Back in March our world got a whole lot smaller. Our travel plans got cancelled one by one and each one was a huge blow. The late summer felt like we were in the eye of the storm and in that breath of air I felt positive and planned for the future, booking a little break for the four children and I, knowing that Ed had a lot of contracts on and would struggle to work over half term with us all at home. I knew that things could all change and booking something was risky, but I needed to hang on to an idea that things were going to get better, even if they may get worse again.
As the date approached I was keen to tell the children and get them excited about it too, but there was so much that could go wrong, from local or national restrictions to someone in one of their classes testing positive and needing to self isolate, so I carried the excitement and worries alone. The weekend before was spent in a state of panic, unwilling to pack just incase it was disappointment but planning for the best case scenario, buying snacks to take with us. I finally told them half an hour before we left, just long enough for them to pack a little backpack full of toys.
I was terrified of driving there, having had my licence only a few months and never having driven further than an hour away before but I coped fine in the end and the children love the ferry crossing – it makes it feel even more like a holiday. They spent a lot of the trip asking about things ‘in this country’ and were not convinced we were still in England at all. The hotel was everything I expected, old fashioned with décor straight out the 70s and basic amenities but the children were absolutely delighted and impressed with our room and the sweets they had traded their golden tickets in for. Our room was clean with plenty of space, a bathroom, windows overlooking the garden and a TV. We were only using it for sleeping and it was exactly what we needed.
Our waiter for the week was Josh and the children fell in love with him on the first day, making him certificates as their ‘best waiter friend’ and greeting him with delight each morning. The kids menu had something for all of them and was finished each evening with jelly and ice cream. The adult meals were tasty and there was always meat, fish and vegetarian options as well as hot and cold desserts. We were the youngest guests but everyone was friendly and didn’t seem put out by my not-so-quiet tribe. The hotel was well set up for Covid measures with masks worn everywhere, hand sanitiser and tables well distanced from one another.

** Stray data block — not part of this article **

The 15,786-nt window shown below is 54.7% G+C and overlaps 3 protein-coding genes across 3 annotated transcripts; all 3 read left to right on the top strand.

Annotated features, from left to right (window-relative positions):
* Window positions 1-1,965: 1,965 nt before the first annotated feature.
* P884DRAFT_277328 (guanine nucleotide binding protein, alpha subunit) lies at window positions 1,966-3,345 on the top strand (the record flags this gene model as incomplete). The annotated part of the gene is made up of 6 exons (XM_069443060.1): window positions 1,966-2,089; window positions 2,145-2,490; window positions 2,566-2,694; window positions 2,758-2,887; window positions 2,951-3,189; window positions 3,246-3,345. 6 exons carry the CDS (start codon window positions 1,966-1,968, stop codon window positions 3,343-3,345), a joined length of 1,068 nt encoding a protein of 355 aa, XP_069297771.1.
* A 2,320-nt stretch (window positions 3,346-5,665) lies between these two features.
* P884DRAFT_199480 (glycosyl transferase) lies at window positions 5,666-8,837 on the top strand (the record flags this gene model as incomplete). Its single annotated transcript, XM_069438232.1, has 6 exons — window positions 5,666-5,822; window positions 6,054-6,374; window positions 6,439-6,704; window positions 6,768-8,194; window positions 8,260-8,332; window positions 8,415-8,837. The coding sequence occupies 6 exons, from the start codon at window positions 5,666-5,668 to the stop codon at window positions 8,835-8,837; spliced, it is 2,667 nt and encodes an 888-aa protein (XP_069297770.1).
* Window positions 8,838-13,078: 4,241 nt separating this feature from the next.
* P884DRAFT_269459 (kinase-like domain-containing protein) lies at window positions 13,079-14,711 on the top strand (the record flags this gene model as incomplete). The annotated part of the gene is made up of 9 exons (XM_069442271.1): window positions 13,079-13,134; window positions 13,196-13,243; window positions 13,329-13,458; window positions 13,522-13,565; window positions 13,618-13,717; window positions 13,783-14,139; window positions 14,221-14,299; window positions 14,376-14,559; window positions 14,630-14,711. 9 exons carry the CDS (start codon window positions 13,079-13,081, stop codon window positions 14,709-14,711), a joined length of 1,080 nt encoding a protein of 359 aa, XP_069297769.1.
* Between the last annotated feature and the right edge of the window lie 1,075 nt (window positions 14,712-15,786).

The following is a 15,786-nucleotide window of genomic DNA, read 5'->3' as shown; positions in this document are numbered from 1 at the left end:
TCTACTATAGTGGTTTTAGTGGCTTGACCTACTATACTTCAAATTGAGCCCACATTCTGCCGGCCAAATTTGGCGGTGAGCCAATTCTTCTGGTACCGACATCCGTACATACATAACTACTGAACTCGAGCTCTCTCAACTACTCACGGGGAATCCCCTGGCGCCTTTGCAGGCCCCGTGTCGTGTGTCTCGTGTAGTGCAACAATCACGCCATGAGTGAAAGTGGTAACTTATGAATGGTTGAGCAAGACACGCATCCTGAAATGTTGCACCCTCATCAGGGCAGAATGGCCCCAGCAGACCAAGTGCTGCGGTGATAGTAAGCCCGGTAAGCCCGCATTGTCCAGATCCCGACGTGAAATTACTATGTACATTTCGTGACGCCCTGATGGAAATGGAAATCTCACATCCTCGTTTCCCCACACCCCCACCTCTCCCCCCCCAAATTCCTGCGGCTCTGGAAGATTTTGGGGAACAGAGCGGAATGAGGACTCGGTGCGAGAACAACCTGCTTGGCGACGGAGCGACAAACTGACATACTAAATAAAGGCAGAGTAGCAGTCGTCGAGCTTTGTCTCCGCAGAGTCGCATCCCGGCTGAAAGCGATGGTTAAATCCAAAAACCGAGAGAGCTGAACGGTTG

The hotel was based on Shanklin high street which is a beautiful little town full of gift shops and mini-golf courses and a 7 minute walk from Shanklin beach which we went exploring to one afternoon. It was a great base for exploring the island and nothing was more than half an hour in the car from us. We visited Robin Hill, Blackgang Chine and the Donkey Sanctuary as well as exploring the area on foot and it was wonderful to get away from ‘real life’ for a while. We were outdoors all day at our venues and it rained almost constantly all week but it didn’t stop the fun of being somewhere new or dampen the joy of something actually going to plan.
The Isle of Wight is somewhere I think we will keep returning to, there is so much to see and do and something about the detachment from the mainland that is charming. The 45 minute ferry ride adds to the excitement and I think we would definitely consider returning there and staying with Daishs again. The price was comparable to caravans I looked at but included two of our meals a day. There was evening entertainment including kids bingo, although we had busy days out and tended to have quiet film nights in the room after dinner instead.
With the news that we are heading back into Lockdown on Thursday I am glad we managed to get away when we did. Despite the unrelenting rain we all had a fantastic adventure.